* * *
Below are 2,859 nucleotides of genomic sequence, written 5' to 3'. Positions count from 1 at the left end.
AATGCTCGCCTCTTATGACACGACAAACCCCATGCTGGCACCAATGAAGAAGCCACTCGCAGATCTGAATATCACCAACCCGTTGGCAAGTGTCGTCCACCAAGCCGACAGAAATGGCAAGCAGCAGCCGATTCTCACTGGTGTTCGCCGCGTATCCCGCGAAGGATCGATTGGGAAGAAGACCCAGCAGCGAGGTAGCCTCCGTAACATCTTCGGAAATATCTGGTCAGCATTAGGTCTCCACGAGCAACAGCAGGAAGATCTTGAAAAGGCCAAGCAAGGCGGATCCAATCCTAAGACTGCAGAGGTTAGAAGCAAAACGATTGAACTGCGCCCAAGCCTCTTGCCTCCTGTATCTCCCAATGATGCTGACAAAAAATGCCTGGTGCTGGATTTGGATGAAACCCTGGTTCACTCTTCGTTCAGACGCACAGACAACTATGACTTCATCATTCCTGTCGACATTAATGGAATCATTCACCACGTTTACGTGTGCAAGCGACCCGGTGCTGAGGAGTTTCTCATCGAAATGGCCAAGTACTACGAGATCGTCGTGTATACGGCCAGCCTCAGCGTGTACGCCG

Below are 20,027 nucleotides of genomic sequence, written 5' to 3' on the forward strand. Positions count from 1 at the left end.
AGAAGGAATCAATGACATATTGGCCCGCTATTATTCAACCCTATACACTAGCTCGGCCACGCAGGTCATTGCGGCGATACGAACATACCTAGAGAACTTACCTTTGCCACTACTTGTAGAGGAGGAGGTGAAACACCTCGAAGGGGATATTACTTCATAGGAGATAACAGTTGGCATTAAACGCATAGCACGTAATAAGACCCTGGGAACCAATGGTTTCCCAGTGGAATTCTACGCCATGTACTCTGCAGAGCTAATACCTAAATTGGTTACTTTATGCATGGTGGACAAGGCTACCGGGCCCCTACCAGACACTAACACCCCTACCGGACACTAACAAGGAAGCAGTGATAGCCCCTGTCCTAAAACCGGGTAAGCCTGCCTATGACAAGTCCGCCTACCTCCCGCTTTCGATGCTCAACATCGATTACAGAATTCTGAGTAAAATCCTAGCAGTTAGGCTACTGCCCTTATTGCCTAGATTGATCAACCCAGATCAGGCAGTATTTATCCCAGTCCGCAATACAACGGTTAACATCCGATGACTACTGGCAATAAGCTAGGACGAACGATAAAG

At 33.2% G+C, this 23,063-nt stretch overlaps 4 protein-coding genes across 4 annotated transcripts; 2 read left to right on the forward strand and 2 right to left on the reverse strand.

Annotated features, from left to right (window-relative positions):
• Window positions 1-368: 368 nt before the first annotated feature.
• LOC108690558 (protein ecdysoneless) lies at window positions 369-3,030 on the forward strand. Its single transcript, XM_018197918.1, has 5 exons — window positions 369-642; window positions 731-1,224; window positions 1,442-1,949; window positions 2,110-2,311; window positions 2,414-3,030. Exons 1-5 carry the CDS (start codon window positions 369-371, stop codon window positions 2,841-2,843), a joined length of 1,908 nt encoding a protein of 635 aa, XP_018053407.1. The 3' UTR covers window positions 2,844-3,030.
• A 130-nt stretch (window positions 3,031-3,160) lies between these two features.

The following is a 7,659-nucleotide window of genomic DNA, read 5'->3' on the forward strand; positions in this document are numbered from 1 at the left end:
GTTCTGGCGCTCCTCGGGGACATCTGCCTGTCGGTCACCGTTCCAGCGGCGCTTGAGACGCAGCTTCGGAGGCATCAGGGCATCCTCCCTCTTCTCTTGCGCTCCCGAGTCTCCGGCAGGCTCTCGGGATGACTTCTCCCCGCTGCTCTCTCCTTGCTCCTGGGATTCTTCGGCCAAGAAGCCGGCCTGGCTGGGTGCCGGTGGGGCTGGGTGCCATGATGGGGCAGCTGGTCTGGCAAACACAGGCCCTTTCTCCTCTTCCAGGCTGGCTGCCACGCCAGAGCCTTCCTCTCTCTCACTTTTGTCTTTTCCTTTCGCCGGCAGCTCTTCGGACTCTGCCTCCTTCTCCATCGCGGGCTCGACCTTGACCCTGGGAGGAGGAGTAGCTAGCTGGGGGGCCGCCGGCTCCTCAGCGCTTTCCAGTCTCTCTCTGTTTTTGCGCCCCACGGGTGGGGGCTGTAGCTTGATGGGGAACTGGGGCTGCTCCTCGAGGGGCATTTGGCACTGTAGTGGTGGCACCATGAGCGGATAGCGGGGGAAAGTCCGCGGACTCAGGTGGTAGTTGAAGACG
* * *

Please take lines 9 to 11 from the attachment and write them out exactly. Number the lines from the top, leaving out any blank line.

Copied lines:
• A 130-nt stretch (window positions 3,031-3,160) lies between these two features.

The following is a 7,659-nucleotide window of genomic DNA, read 5'->3' on the forward strand; positions in this document are numbered from 1 at the left end:
GTTCTGGCGCTCCTCGGGGACATCTGCCTGTCGGTCACCGTTCCAGCGGCGCTTGAGACGCAGCTTCGGAGGCATCAGGGCATCCTCCCTCTTCTCTTGCGCTCCCGAGTCTCCGGCAGGCTCTCGGGATGACTTCTCCCCGCTGCTCTCTCCTTGCTCCTGGGATTCTTCGGCCAAGAAGCCGGCCTGGCTGGGTGCCGGTGGGGCTGGGTGCCATGATGGGGCAGCTGGTCTGGCAAACACAGGCCCTTTCTCCTCTTCCAGGCTGGCTGCCACGCCAGAGCCTTCCTCTCTCTCACTTTTGTCTTTTCCTTTCGCCGGCAGCTCTTCGGACTCTGCCTCCTTCTCCATCGCGGGCTCGACCTTGACCCTGGGAGGAGGAGTAGCTAGCTGGGGGGCCGCCGGCTCCTCAGCGCTTTCCAGTCTCTCTCTGTTTTTGCGCCCCACGGGTGGGGGCTGTAGCTTGATGGGGAACTGGGGCTGCTCCTCGAGGGGCATTTGGCACTGTAGTGGTGGCACCATGAGCGGATAGCGGGGGAAAGTCCGCGGACTCAGGTGGTAGTTGAAGACG